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Bautista’s homer knocks out Royals

  • Kansas City Star
  • Published Saturday, April 13, 2013, at 10:53 p.m.
  • Updated Sunday, April 14, 2013, at 8:45 a.m.


How long will the Royals be in first place?

— James Shields pitched his first complete game as a Royal on Saturday night and yielded just two hits in doing so. And, still, it wasn’t enough because of one swing by an old adversary.

Jose Bautista rocked a two-run homer in the sixth inning that carried the Toronto Blue Jays to a 3-2 victory over Shields and the Royals at Kauffman Stadium.

“When you’re facing (R.A.) Dickey on the other side, who is pretty good, you can’t make mistakes,” Shields said. “I felt I made two bad mistakes, and obviously, it cost us tonight.

“To Bautista, I was trying to get the ball down, but I left it right over the middle of the plate. And that leadoff walk (to Munenori Kawasaki prior to the Bautista homer).”

Shields (1-2) is well acquainted with Bautista after spending the previous seven years at American League East-rival Tampa Bay. And this was the fourth time in 28 career confrontations that ended in a Bautista homer.

“I know them pretty well,” Shields said. “They’re a pretty good hitting team. If you make mistakes, they’re going to hit you. Tonight, I felt I made two bad mistakes.”

Bautista’s homer was decisive only because the Royals managed little against Dickey and the Jays’ bullpen, although they didn’t go quietly in the ninth against closer Casey Janssen.

“We could never muster a consistent attack on (Dickey),” manager Ned Yost said. “His knuckleball was really dancing tonight. We just could never get any consistent momentum going against him.”

Dickey (1-2) exited after his 100th pitch, which Jarrod Dyson sliced for a one-out double to left in the seventh. In came lefty Darren Oliver, the son of former Royal outfielder/first baseman Bob Oliver.

Dyson immediately stole third, which turned into a run when Chris Getz put down a perfect drag-bunt single. But Oliver, now in his 20th season, struck out Alex Gordon and retired Alcides Escobar on a fly to center.

The run was charged to Dickey, who gave up five hits in 6 1/3 innings while striking out four and walking two. He believed he had plenty left when lifted from the game by manager John Gibbons, the former Royals’ bench coach.

“I just didn’t want Gibby to have to go to the pen that early when I felt like I had handled what was going on fairly well,” Dickey said. “I had a pretty good knuckleball there at the end.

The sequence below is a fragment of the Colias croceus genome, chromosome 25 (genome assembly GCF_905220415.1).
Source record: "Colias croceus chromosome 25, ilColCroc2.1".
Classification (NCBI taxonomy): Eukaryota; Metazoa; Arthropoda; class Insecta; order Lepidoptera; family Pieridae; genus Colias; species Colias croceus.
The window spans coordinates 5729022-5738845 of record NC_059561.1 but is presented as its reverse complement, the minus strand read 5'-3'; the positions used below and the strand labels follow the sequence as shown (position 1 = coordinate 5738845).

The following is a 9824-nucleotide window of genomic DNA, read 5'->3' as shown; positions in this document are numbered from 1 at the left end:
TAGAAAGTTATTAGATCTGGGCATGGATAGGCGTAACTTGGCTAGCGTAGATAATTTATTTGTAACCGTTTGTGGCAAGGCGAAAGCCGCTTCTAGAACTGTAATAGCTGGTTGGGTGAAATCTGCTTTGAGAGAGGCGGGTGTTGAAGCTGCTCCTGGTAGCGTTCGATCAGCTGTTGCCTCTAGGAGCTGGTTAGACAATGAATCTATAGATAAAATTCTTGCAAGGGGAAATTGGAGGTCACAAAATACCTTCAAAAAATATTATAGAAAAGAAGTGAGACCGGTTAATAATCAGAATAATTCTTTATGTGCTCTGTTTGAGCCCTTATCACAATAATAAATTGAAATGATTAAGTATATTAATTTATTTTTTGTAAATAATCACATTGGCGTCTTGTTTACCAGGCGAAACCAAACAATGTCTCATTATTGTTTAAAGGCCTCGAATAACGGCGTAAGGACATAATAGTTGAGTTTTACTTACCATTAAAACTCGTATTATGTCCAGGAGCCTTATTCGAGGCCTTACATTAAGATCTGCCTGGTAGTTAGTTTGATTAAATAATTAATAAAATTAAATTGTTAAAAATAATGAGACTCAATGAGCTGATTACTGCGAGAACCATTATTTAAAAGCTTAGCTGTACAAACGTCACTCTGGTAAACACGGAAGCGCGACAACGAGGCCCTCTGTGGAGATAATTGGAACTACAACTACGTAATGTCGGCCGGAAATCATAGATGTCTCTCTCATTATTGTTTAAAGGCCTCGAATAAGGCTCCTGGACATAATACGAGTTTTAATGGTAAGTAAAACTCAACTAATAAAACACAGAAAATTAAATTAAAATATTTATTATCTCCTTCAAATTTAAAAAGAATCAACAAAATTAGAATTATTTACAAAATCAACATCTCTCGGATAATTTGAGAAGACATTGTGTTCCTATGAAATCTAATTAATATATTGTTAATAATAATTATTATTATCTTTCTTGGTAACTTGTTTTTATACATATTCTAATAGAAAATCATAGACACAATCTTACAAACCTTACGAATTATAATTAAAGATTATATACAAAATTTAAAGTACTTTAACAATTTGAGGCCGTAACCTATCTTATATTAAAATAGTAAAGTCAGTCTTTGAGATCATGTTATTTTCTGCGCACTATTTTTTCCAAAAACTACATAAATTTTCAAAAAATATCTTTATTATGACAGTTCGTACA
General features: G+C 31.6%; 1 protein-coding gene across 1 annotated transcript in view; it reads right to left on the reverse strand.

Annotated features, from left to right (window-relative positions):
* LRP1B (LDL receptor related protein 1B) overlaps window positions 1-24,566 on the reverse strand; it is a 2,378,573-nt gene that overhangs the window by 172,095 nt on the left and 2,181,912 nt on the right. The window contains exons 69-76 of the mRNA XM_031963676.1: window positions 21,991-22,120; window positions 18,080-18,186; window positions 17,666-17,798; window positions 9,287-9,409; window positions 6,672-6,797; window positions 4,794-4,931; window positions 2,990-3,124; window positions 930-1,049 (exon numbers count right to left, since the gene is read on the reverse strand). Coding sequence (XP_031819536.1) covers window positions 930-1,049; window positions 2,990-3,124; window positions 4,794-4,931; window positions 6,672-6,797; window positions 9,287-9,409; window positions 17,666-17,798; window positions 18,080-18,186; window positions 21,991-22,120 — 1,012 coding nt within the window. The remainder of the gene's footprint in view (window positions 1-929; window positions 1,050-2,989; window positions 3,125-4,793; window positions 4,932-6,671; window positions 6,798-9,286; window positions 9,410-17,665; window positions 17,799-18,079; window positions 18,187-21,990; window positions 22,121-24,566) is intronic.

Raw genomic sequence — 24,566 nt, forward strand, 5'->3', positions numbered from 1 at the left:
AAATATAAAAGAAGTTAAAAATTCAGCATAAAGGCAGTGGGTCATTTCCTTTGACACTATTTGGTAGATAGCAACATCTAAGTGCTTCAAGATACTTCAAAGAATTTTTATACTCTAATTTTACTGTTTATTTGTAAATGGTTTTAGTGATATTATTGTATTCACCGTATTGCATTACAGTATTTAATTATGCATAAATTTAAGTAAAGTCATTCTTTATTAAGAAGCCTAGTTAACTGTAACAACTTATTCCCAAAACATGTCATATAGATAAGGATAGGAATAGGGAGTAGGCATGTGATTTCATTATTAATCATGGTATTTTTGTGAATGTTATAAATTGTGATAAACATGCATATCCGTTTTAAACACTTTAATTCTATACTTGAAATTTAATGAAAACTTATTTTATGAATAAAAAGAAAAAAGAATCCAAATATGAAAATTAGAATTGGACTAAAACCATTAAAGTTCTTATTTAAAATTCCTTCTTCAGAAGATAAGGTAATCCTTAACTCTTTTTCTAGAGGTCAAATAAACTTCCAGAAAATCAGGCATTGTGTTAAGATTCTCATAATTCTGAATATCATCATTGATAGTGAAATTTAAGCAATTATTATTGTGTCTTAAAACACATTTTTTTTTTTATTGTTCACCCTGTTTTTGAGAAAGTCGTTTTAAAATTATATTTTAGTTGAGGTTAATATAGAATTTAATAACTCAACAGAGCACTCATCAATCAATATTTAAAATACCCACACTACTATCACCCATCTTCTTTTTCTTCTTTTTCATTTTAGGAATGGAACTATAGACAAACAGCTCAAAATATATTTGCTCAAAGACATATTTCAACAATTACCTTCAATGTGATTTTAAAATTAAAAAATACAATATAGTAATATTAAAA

“But it’s all right. We won the game, and that’s what’s most important.”

This was the Dickey whom the Blue Jays believed they acquired last December from the Mets after he won the National League Cy Young Award by going 20-6 with a 2.73 ERA last season.

This guy; not the one who allowed 12 runs (10 earned) and 15 hits over 10 2/3 innings in his two previous starts.

The Royals were impressed.

“That knuckleball was dancing,” first baseman Billy Butler said. “You can’t try to make a hit. You have to make it be there (in the strike zone).”

Sergio Santos inherited that 3-1 lead from Oliver to start the eighth. Santos started the inning by walking Butler, but he struck out Salvy Perez and retired Lorenzo Cain on a fly to center.

Gibbons then played the percentages by bringing in Brett Cecil for a left-on-left matchup against Mike Moustakas — and Cecil overmatched Moustakas for a strikeout.

Janssen yielded a run in the ninth on Gordon’s two-out RBI single before closing out the victory for his third save. The Royals, 6-5, now need a victory in Sunday’s series finale to avoid a three-game sweep.

It amounted to another tough-luck loss for Shields, who previously lost 1-0 on opening day in Chicago. The only hit he permitted Saturday other than Bautista’s homer was a leadoff double by Macier Izturis in the third.

That led to the game’s first run.

Izturis went to third on Henry Blanco’s grounder to second, which caused the Royals to shorten their infield, and outfield, for Kawasaki, who replaced injured shortstop Jose Reyes in the lineup.

Kawasaki’s drive to right was just deep enough to score the run. Izturis’ slide moved Perez’s planted foot just enough to reach the plate prior to the tag for a 1-0 lead.

That’s how umpire Jerry Meals saw it, but Perez wasn’t sure.

“If you see the replay slow,” Perez said, “you’ll see he pushed my foot, but he never touched the home plate. My foot touched the home plate, not his foot.”

Gordon opened the Royals’ third with a bloop single to left that extended his hitting streak to 10 games, but Escobar followed by grounding into a double play.

Moustakas sent Colby Rasmus to the center-field wall to run down a one-out drive in the fourth. Rasmus slammed into the wall after making the catch but held onto the ball.

Getz’s one-out double past first in the bottom of the inning provided the Royals with another threat. Getz went to third on Gordon’s grounder to first, but Dickey held the 1-0 lead when Escobar hit a hopper to the mound.

Shields said he wasn’t bothered by the first run but cited a leadoff walk to Kawasaki in the sixth as his only mistake other than the hanging curve to Bautista.

“The Izturis run is going to happen,” Shields said. “To me, it’s unacceptable to walk the leadoff hitter right there.”

Kawasaki worked back from a 1-2 hole for the walk. Emilio Bonifacio fouled off a two-strike bunt for a strikeout before Kawasaki advanced on Melky Cabrera’s grounder to second.

A wild pitch moved Kawasaki to third before Bautista crushed a 2-1 curve to left for a two-run homer and a 3-0 lead. It traveled an estimated 417 feet.

And did so in a hurry.

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